Tuberc Respir Dis > Volume 75(4); 2013 > Article
Kim, Han, Jin, Lee, Hah, Kim, Kim, Kang, and Kang: A Case of Mycobacterium kansasii Pulmonary Disease Presenting as Endobronchial Lesions in HIV-Infected Patient


Incidence of nontuberculous mycobacterium (NTM) pulmonary disease is increasing with the wider recognition and development of diagnostic technology. Mycobacterium kansasii is the second most common pathogen of NTM pulmonary disease in human immunodeficiency virus (HIV)-infected patients. However in Korea, the incidence of M. kansasii pulmonary disease is relatively low, and there has been no report of M. kansasii pulmonary disease with bronchial involvement in HIV patients, to the best of our knowledge. We report a case of M. kansasii pulmonary disease presenting with endobronchial lesions in an HIV-infected patient complaining of chronic cough with bilateral enlargements of hilar lymph nodes on chest X-ray.


Although nontuberculous mycobacterium (NTM) infection is the major opportunistic infection in immunodeficient patients such as human immunodeficiency virus (HIV)-infected patients, recently it has been increasing in immunocompetent HIVpatients. Major pathogens of NTM pulmonary disease are different according to region and time. Mycobacterium avium complex is the most common pathogen, followed by Mycobacterium kansasii, and Mycobacterium abscessus in the United States and Japan1, but in Korea, followed by M. abscessus and Mycobacterium fortuitum complex2.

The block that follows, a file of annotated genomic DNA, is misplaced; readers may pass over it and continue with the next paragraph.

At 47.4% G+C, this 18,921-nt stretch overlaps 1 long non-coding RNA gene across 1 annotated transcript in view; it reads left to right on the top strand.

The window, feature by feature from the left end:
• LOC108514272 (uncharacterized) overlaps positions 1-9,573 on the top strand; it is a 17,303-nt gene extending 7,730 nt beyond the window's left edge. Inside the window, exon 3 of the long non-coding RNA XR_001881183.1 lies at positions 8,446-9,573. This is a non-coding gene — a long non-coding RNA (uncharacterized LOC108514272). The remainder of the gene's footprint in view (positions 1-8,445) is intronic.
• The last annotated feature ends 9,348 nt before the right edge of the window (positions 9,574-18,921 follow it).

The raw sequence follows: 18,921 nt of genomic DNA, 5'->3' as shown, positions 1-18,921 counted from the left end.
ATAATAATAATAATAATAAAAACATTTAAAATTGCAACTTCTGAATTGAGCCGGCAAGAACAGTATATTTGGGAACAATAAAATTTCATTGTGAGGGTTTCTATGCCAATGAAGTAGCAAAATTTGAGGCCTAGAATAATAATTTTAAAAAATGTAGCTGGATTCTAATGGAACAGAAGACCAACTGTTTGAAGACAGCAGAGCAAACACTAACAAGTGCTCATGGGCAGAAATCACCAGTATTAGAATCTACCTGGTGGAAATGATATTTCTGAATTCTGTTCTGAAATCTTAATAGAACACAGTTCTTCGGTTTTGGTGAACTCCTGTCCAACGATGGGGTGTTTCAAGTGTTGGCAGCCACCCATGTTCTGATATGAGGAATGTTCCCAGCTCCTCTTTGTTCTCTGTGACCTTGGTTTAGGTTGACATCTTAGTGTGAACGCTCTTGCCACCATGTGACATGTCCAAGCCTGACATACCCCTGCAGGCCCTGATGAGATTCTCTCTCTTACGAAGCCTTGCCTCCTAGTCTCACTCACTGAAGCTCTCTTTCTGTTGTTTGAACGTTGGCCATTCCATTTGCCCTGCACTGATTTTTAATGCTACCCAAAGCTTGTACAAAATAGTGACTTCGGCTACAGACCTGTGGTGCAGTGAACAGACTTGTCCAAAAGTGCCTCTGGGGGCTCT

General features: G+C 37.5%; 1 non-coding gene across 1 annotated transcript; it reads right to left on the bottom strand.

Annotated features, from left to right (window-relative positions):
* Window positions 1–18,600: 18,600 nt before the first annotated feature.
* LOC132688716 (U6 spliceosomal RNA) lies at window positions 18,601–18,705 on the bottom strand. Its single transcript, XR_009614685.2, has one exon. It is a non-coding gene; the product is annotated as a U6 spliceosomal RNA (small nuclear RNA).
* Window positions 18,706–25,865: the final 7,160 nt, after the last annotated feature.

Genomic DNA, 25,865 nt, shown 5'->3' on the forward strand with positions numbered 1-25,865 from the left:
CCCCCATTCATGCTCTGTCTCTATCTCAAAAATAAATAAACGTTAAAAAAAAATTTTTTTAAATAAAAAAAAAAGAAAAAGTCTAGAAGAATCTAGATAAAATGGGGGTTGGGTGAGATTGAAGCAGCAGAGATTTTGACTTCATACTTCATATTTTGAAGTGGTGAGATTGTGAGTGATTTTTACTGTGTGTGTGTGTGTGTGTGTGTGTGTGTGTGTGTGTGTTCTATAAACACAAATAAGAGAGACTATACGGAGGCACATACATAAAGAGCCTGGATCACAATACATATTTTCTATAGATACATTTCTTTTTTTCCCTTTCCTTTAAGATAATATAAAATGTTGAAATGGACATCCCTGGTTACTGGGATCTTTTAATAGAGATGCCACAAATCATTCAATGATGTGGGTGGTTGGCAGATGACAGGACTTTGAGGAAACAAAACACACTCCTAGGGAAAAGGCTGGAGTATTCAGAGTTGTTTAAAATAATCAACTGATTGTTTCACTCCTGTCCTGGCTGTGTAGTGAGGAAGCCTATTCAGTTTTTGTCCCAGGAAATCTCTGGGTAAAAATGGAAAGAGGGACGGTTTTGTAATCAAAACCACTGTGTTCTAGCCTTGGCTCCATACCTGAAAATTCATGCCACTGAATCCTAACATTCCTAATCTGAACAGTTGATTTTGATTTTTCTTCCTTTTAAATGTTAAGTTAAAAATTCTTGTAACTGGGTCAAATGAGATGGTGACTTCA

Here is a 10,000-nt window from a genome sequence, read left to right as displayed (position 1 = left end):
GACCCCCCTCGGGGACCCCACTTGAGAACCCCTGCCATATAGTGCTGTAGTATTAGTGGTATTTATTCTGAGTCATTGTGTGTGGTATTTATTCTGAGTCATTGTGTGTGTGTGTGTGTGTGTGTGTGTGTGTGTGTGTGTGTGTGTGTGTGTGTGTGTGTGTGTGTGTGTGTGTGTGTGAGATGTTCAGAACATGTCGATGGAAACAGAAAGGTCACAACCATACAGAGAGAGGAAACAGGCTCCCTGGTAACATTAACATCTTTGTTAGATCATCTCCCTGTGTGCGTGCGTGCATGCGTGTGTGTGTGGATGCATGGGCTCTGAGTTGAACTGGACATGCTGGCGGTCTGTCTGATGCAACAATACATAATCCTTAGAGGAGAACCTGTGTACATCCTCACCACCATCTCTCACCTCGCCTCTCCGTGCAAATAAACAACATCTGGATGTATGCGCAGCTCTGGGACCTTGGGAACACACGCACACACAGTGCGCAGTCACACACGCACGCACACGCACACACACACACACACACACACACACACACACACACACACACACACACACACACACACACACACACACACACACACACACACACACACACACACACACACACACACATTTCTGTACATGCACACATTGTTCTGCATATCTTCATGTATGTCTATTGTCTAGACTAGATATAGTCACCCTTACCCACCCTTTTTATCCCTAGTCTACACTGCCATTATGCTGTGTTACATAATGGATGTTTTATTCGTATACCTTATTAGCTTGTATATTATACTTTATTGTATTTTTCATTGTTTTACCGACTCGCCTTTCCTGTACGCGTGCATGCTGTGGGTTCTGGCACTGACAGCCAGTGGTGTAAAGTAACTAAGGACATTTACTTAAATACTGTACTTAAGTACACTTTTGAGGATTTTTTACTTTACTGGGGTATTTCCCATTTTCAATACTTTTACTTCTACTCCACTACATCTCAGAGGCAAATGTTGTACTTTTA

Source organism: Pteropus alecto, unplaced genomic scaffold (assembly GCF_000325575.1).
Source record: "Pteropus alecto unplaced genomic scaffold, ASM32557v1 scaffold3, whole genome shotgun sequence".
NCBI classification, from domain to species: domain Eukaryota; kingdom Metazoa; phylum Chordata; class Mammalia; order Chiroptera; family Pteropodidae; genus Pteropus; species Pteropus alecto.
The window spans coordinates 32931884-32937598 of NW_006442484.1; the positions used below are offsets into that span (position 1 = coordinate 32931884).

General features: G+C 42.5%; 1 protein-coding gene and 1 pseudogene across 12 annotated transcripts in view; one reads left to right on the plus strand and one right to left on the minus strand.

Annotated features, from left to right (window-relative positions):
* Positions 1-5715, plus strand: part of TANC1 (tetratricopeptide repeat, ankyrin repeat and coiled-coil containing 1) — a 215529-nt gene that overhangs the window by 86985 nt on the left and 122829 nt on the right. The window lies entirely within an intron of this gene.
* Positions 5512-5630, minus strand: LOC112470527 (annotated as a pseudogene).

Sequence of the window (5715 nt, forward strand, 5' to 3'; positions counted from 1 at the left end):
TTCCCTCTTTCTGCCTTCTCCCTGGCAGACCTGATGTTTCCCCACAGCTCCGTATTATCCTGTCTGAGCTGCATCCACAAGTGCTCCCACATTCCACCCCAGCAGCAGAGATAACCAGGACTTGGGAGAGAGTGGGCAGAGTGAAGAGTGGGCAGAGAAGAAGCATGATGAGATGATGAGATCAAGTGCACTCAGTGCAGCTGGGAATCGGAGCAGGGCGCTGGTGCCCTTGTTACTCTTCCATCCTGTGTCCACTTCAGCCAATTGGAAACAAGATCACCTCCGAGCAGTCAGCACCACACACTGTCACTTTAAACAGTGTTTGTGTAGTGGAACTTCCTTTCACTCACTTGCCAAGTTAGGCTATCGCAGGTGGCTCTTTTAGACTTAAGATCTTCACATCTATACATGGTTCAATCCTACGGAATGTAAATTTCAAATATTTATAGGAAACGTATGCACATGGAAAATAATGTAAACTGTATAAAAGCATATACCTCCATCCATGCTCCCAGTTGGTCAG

Unlike other NTMs, M. kansasii is found only in the city tap water systems, not in the natural environment such as soil or rivers and M. kansasii pulmonary disease occurs mainly in urban residents3. In Korea, there have been few cases of M. kansasii pulmonary disease and no report of M. kansasii pulmonary disease with bronchial involvement.
In this report, we describe a case of M. kansasii pulmonary disease presenting with endobronchial lesions in a HIV-infected patient and review relevant literature.

Case Report

A 39-year-old male presented with cough and blurred vision for 1 month. Six years ago he was diagnosed with HIV infection in another hospital and he was followed regularly at public health care facility. He had no previous history of pulmonary tuberculosis or other pulmonary diseases. He was a nonsmoker and nondrinker. Forty days ago before admission, he visited the other hospital due to blurred vision and cough for 1 month. CD4 cell counts were 3/mm3 and highly active antiretroviral therapy with combivir and kaletra was started with the concurrent treatment for cytomegalovirus retinitis. He was transferred to our hospital for further evaluation of chronic cough with an abnormal chest X-ray.